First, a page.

Academic journal article Research Quarterly for Exercise and Sport

Exercise and Physical Health: Musculoskeletal Health and Functional Capabilities

Academic journal article Research Quarterly for Exercise and Sport

Exercise and Physical Health: Musculoskeletal Health and Functional Capabilities

Article excerpt

The health-enhancing potential of physical activity has gained increasing scientific support and its promotion as a public health measure has been urged in several statements and programs. The potential of physical activity for this purpose depends on its effectiveness to produce expected benefits and on the feasibility and safety of the effective activity. The purpose of this paper is to summarize the current scientific knowledge of the effectiveness of physical activity, especially of leisure-time exercise, on musculoskeletal health and functional capabilities from a public health perspective. Thus, the emphasis is on the effects of leisure-time exercise and daily physical activities. In addition, the role of physical activity as a secondary preventive measure to decrease deleterious consequences of musculoskeletal diseases deserves consideration.

Musculoskeletal health includes positive dimensions of health-related fitness as well as negative dimensions, such as functional disorders and degenerative diseases of the musculoskeletal system. Health-related musculoskeletal fitness includes the following components (according to Bouchard, Shephard, & Stephens, 1994): (a) muscles - mass, strength, power, and endurance; (b) bones - bone mineral density (BMD; in grams per square centimeters; accounts for about 80% of bone strength in normal populations) and also other determinants of bone strength (e.g., bone mineral content [BMC; in grams], geometry, and internal architecture) would be valid parameters; (c) joints - range of motion or flexibility; and (d) integrated functions (including motor components) - coordination, balance, speed of movement, and agility.

Musculoskeletal Health-Related Fitness

Muscle mass, strength, power, and endurance are all important for both functional abilities and for the prevention of several diseases and injuries. Because of the large reserve capacity of these components, their significance is best observed in older individuals. Thus, in older people, muscle power, strength, and functional ability in daily activities are closely related (Avlund, Schroll, Davidsen, Lovborg, & Rantanen, 1994; Bassey, Bendall, & Person, 1988; Bassey et al., 1992). Sufficient muscle strength is important even for working-aged individuals, as indicated by the significant correlation between muscle strength and a work ability index in middle-aged workers (Nygard, Eskelinen, Suvanto, Tuomi, & Ilmarinen, 1991). Several threshold values for muscle strength have been suggested, but no generally accepted standards are available so far (Young & Skelton, 1994).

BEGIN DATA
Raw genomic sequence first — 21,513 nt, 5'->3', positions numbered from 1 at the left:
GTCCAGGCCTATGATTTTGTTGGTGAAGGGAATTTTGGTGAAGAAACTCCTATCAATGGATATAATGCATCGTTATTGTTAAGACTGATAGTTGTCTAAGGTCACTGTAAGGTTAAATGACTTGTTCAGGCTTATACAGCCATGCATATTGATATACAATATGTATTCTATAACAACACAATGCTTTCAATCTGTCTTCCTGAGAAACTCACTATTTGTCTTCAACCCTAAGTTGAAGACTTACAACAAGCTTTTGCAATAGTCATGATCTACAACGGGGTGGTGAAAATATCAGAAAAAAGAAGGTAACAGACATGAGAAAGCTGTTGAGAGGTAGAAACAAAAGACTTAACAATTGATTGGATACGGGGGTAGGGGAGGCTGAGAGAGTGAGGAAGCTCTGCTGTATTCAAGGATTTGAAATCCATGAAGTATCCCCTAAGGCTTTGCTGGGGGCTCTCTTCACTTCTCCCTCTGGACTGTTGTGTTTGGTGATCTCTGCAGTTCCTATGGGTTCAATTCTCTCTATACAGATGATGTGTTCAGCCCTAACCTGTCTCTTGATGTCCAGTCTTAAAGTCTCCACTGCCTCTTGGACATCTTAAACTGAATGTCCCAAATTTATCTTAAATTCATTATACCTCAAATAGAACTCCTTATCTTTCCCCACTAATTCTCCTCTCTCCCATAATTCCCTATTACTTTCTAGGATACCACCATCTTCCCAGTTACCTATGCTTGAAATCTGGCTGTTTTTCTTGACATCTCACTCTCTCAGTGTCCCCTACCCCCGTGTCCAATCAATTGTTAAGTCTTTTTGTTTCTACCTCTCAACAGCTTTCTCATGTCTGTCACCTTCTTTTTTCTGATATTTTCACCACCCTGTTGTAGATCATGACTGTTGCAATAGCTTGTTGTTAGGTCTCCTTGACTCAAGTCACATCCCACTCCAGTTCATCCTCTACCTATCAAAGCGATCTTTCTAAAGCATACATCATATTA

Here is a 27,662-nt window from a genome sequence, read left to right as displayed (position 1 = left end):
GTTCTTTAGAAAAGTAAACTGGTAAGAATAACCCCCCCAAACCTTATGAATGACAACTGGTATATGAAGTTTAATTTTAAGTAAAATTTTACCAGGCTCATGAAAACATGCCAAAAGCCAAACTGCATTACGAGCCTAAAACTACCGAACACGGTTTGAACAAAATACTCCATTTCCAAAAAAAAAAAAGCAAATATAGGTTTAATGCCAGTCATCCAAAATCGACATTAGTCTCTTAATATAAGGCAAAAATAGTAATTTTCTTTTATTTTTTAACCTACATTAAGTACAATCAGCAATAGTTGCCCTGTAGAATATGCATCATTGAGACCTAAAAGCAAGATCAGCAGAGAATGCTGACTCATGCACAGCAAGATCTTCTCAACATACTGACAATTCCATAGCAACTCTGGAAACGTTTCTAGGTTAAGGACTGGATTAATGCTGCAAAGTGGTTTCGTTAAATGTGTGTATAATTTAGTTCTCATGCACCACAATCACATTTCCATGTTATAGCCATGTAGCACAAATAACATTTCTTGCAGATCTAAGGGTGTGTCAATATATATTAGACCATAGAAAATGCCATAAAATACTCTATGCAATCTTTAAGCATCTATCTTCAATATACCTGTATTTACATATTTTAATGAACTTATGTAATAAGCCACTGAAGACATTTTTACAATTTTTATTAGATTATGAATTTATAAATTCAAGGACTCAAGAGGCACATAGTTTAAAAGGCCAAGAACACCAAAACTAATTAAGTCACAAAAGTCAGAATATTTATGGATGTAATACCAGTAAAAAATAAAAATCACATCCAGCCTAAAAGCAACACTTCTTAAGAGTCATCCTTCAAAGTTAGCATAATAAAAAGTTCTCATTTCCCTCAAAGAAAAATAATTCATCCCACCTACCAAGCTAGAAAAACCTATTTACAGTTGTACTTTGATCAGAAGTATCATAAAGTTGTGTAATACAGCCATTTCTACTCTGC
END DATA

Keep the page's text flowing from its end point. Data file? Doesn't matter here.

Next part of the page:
All components of musculoskeletal fitness show substantial decreases with age (Cartee, 1994). However, the decline of muscular mass, strength, power, and endurance with age does not seem to be solely caused by aging. Part of the age-related loss in these characteristics may be due to declining levels of habitual physical activity (Bassey & Harries, 1993), and physically active or athletic older individuals show superior results in strength tests as compared to sedentary individuals (Bassey et al., 1988; Era, Lyyra, Viitasalo, & Heikkinen, 1992). For older people, leisure-time exercise and domestic activities are important to maintain muscle strength (Rantanen, Era, Kauppinen, & Heikkinen, 1994).

The substantial increase in muscle strength and mass as a result of high-intensity strength training in young individuals is well known. Recent studies have shown that even old and very old individuals can increase their strength substantially by intensive and safe, but feasible, training programs (e.g., Fiatarone et al., 1994). It is worthwhile to emphasize that the improvements in muscle strength in old or very old people have been shown to be accompanied by better coordination, better balance, shorter reaction time, increased gait speed, and increased flexibility, all of which are important elements or indicators of mobility (e. …

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